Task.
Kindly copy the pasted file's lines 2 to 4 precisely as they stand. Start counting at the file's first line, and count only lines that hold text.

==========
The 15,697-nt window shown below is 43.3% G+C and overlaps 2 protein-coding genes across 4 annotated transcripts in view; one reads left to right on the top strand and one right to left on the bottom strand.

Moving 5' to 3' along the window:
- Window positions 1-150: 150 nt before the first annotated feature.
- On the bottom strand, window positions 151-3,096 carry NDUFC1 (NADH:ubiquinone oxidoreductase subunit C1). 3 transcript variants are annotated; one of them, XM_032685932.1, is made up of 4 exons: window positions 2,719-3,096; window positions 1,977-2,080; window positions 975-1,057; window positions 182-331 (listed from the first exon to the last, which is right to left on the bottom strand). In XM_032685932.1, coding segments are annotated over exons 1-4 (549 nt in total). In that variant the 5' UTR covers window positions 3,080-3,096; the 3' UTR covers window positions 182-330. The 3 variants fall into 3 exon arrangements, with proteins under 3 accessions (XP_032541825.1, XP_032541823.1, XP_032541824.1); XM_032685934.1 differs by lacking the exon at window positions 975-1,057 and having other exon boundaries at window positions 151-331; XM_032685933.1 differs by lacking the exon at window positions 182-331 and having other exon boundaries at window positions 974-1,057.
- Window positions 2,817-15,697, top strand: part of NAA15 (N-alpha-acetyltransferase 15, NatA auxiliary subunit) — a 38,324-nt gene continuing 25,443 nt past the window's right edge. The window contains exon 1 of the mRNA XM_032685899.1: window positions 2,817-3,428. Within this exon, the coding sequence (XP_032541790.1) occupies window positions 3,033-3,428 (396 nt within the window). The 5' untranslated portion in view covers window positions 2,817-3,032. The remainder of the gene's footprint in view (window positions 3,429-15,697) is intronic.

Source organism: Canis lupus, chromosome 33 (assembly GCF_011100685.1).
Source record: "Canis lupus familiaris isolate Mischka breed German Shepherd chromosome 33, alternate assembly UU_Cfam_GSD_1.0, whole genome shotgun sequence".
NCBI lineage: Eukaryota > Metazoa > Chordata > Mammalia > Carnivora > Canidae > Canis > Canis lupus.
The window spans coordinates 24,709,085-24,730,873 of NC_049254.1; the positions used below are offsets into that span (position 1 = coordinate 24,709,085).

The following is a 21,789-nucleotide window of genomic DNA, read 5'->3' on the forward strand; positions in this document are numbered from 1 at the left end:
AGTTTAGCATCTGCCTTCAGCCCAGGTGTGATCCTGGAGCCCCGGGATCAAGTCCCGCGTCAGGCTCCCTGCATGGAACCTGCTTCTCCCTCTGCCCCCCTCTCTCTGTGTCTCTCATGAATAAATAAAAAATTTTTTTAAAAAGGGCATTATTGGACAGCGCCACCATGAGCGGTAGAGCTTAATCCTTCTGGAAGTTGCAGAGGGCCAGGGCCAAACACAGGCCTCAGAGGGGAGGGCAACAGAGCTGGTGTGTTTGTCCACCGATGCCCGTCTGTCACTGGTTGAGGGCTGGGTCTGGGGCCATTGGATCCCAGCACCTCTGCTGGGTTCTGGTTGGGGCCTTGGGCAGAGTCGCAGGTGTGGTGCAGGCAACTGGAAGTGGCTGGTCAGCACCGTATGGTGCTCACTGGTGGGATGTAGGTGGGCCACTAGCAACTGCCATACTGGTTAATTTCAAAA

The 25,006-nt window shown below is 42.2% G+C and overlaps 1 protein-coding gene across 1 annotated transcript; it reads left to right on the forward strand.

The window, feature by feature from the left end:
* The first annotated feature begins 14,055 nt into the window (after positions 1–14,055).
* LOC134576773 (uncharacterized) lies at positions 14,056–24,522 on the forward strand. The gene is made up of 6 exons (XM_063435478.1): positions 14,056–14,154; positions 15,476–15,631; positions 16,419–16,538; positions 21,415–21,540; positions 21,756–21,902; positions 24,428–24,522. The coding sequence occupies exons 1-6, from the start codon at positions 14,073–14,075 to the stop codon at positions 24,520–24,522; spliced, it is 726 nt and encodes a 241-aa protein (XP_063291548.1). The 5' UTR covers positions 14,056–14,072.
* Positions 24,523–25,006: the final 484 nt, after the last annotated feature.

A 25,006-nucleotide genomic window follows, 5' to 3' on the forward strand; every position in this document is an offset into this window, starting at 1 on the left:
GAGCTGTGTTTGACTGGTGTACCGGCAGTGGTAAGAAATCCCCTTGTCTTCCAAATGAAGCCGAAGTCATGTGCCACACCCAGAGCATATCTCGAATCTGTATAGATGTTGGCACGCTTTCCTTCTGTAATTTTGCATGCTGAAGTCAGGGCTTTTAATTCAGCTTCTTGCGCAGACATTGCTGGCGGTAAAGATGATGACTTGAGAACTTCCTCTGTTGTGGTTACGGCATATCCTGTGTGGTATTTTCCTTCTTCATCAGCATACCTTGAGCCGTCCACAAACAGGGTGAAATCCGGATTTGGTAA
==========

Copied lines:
Moving 5' to 3' along the window:
- Window positions 1-150: 150 nt before the first annotated feature.
- On the bottom strand, window positions 151-3,096 carry NDUFC1 (NADH:ubiquinone oxidoreductase subunit C1). 3 transcript variants are annotated; one of them, XM_032685932.1, is made up of 4 exons: window positions 2,719-3,096; window positions 1,977-2,080; window positions 975-1,057; window positions 182-331 (listed from the first exon to the last, which is right to left on the bottom strand). In XM_032685932.1, coding segments are annotated over exons 1-4 (549 nt in total). In that variant the 5' UTR covers window positions 3,080-3,096; the 3' UTR covers window positions 182-330. The 3 variants fall into 3 exon arrangements, with proteins under 3 accessions (XP_032541825.1, XP_032541823.1, XP_032541824.1); XM_032685934.1 differs by lacking the exon at window positions 975-1,057 and having other exon boundaries at window positions 151-331; XM_032685933.1 differs by lacking the exon at window positions 182-331 and having other exon boundaries at window positions 974-1,057.